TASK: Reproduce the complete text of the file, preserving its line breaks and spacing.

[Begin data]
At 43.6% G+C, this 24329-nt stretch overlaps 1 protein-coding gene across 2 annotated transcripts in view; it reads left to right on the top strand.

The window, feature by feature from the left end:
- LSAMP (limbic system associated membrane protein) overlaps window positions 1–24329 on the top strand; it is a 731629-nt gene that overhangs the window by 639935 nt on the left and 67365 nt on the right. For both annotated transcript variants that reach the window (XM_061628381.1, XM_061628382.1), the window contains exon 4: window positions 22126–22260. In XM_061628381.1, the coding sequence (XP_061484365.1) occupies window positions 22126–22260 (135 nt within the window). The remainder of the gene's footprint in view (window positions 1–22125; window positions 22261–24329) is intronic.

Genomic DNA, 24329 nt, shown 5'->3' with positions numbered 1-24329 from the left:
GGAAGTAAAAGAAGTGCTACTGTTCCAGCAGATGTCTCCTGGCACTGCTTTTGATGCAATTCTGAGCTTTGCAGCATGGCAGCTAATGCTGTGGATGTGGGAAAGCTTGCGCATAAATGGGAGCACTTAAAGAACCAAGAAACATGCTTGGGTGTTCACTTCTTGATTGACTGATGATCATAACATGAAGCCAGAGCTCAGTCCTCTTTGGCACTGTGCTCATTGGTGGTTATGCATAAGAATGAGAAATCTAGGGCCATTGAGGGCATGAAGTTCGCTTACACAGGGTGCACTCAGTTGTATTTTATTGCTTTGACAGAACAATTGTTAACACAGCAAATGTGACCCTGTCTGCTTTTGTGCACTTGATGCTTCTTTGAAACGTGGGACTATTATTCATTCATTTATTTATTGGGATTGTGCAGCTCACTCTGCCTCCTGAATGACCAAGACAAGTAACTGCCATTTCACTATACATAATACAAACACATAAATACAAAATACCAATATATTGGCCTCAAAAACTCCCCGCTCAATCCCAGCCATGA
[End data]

At 43.6% G+C, this 24329-nt stretch overlaps 1 protein-coding gene across 2 annotated transcripts in view; it reads left to right on the top strand.

The window, feature by feature from the left end:
- LSAMP (limbic system associated membrane protein) overlaps window positions 1–24329 on the top strand; it is a 731629-nt gene that overhangs the window by 639935 nt on the left and 67365 nt on the right. For both annotated transcript variants that reach the window (XM_061628381.1, XM_061628382.1), the window contains exon 4: window positions 22126–22260. In XM_061628381.1, the coding sequence (XP_061484365.1) occupies window positions 22126–22260 (135 nt within the window). The remainder of the gene's footprint in view (window positions 1–22125; window positions 22261–24329) is intronic.

Genomic DNA, 24329 nt, shown 5'->3' with positions numbered 1-24329 from the left:
GGAAGTAAAAGAAGTGCTACTGTTCCAGCAGATGTCTCCTGGCACTGCTTTTGATGCAATTCTGAGCTTTGCAGCATGGCAGCTAATGCTGTGGATGTGGGAAAGCTTGCGCATAAATGGGAGCACTTAAAGAACCAAGAAACATGCTTGGGTGTTCACTTCTTGATTGACTGATGATCATAACATGAAGCCAGAGCTCAGTCCTCTTTGGCACTGTGCTCATTGGTGGTTATGCATAAGAATGAGAAATCTAGGGCCATTGAGGGCATGAAGTTCGCTTACACAGGGTGCACTCAGTTGTATTTTATTGCTTTGACAGAACAATTGTTAACACAGCAAATGTGACCCTGTCTGCTTTTGTGCACTTGATGCTTCTTTGAAACGTGGGACTATTATTCATTCATTTATTTATTGGGATTGTGCAGCTCACTCTGCCTCCTGAATGACCAAGACAAGTAACTGCCATTTCACTATACATAATACAAACACATAAATACAAAATACCAATATATTGGCCTCAAAAACTCCCCGCTCAATCCCAGCCATGA